Finland and Sweden are pushing back against what they consider “over-regulation” by the EU in forests, forestry and forest products supply chains.
In a letter obtained by Wood Central, prime ministers from both countries acknowledge that “forests, forestry and its value-chain face a lot of pressure from newly negotiated EU legislation on energy, climate and the environment.”
Both countries have concerns over the EU’s new European Green Deal, which will see the EU bloc commit to 55% emission reduction targets by 2030 and total climate neutrality by 2050.
It comes as a new bill supported by EU Commissioner Maroš Šefčovič will push for the development of “an EU-wide forest observation framework” which will provide open access to the condition and management of the Union’s forests.
Foresters, for their part, fear the new development – a concern shared by the prime ministers, who call on the Commission to ensure laws are “clear, coherent and predictable,” in line with the EU’s Better Regulation agenda.
Both leaders argue that the new regulation will add to industry red tape, with forest products accounting for 20% of Finland’s exports and 10% of Sweden’s workforce.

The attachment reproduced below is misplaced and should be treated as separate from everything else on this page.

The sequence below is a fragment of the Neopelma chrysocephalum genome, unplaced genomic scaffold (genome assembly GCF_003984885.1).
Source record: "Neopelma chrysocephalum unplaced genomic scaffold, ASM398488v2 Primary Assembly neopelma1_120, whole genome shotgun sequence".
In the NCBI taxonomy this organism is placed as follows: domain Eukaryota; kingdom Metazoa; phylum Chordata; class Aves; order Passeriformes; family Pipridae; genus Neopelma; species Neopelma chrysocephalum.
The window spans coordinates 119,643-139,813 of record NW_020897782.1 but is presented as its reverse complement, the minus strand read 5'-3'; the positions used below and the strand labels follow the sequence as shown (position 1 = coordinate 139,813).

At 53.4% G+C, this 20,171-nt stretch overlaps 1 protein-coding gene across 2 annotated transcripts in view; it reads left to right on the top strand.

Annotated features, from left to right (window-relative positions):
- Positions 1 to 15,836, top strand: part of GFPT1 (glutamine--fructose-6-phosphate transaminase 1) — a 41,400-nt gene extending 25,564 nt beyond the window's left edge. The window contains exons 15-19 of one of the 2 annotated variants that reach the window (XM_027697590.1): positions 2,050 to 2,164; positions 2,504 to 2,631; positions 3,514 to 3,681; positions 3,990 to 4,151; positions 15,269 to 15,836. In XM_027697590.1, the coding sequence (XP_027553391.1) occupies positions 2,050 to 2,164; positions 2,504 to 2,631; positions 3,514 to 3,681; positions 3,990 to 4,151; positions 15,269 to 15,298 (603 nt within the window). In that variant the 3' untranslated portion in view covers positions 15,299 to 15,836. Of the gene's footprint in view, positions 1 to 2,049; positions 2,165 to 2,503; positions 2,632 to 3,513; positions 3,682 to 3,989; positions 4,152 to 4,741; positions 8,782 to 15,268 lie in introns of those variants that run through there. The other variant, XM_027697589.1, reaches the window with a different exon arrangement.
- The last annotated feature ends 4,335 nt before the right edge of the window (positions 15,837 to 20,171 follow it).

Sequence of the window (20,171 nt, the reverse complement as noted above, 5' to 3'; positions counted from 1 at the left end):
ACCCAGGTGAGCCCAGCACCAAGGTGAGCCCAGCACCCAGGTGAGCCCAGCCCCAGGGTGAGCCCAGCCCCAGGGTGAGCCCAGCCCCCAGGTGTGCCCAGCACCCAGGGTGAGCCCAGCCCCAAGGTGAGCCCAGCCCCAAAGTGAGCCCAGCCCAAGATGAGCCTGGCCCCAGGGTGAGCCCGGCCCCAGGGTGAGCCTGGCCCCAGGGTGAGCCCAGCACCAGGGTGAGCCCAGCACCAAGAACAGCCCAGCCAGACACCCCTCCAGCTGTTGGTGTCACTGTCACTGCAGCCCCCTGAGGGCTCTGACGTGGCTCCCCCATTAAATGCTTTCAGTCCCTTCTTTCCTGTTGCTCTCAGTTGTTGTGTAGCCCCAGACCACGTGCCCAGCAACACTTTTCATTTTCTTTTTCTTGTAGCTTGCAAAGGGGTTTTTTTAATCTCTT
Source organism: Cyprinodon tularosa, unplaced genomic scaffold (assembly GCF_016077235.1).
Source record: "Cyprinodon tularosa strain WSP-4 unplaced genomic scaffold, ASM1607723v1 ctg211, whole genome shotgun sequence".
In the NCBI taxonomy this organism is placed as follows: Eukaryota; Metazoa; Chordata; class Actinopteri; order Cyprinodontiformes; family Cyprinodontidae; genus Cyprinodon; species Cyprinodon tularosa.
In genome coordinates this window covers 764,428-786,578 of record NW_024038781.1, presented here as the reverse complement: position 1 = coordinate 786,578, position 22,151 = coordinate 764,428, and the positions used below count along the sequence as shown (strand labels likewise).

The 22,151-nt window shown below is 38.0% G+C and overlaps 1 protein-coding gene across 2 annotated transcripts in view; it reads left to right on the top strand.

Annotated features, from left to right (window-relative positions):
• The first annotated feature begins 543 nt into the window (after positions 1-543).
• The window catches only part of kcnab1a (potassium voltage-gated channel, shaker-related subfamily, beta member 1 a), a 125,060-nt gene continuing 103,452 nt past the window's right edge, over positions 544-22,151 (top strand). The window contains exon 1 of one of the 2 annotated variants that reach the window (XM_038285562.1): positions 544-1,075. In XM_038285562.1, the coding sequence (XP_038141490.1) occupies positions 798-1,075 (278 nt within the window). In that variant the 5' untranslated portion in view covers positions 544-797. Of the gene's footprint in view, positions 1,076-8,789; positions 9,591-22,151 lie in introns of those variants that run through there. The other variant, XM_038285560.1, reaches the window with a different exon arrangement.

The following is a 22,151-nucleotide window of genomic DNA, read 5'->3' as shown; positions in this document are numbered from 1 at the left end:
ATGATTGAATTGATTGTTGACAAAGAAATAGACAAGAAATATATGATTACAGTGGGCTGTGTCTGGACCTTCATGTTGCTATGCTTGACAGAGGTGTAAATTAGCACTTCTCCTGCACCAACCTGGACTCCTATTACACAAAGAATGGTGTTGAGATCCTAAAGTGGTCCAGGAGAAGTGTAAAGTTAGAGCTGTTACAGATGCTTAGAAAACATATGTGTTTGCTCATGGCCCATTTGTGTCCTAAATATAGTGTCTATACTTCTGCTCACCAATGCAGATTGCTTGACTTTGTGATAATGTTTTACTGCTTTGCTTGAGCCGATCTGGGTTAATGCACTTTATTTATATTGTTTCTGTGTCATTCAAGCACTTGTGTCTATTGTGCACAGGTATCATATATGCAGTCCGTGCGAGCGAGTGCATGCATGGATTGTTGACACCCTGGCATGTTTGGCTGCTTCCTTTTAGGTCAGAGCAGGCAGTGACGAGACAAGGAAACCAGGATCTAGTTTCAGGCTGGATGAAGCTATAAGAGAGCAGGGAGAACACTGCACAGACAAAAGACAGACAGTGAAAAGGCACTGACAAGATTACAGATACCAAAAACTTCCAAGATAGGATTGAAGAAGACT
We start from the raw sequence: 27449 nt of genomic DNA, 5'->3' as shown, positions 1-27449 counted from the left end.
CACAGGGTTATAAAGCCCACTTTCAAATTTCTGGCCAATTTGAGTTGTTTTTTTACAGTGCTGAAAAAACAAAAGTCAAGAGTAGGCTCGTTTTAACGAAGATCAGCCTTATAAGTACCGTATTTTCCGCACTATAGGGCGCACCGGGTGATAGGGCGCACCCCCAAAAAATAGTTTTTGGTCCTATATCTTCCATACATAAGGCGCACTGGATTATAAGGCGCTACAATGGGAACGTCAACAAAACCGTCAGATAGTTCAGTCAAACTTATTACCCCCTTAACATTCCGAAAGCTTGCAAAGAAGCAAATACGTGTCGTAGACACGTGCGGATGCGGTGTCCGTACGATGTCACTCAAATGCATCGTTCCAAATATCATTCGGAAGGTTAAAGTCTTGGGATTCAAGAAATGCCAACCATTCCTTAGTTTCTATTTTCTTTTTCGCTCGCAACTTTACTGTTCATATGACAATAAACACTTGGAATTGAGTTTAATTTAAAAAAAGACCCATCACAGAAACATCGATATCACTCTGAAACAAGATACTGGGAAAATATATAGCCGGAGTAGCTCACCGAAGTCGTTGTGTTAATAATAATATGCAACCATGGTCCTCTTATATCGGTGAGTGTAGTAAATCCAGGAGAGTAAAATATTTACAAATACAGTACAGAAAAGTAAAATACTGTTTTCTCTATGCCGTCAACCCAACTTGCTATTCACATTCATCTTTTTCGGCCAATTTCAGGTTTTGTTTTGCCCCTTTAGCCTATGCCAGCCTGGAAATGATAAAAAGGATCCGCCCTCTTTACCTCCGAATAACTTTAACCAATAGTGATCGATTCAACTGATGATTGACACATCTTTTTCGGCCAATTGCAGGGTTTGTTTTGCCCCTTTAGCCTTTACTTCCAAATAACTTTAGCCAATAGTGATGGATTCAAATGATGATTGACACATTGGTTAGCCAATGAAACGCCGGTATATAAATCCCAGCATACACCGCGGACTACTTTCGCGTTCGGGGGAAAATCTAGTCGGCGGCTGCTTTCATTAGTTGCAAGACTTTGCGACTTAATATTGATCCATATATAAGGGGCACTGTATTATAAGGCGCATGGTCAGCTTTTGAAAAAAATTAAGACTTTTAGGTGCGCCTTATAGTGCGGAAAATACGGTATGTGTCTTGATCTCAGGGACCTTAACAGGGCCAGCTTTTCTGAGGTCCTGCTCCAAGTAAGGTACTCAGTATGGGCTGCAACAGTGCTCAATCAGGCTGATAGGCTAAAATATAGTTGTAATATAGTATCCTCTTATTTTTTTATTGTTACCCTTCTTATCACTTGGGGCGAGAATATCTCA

“It is important now to take some time, focus on implementation and analyse the overall impact that these policies eventually have on forests,” they add, before warning: “Forests are best preserved through national practices and know-how”.
The subtext is clear, with both countries wanting to protect Nordic interests and ensure their forestry sector is not forgotten.
“As the preparation of the Strategic Agenda of the EU leaders is about to begin, and Europe is heading towards elections, it is even more important to ensure that forests are part of the solution also in the future,” they write.
“We are committed to finding the best solutions for the next legislative period and the decades to come. And we want to work with you to achieve this,” they write, inviting von der Leyen to visit Sweden or Finland “to discuss further how we best utilise our forests’ and forestry’s potential.”
Finland and Sweden are home to some of the world’s largest forest companies, including IKEA, Metsa Wood and Stora Enso.
Over the past 18 months, both economies have been heavily impacted by the push by Western countries to exit Russia.
Earlier this month, IKEA sold its last asset in Russia, and in January, Wood Central reported that IKEA used 20 million cubic meters of wood in its products, packaging, and communication materials in the 12 months leading up to the war.
For their part, Metsä Group and Stora Enso also produced up to 1 million cubic metres of wood in saw timber, wood chips and pellets through Russian mills.
Last month, Wood Central reported that the Finnish timber and pulp industry was amongst the top 3 markets for Russian imported products.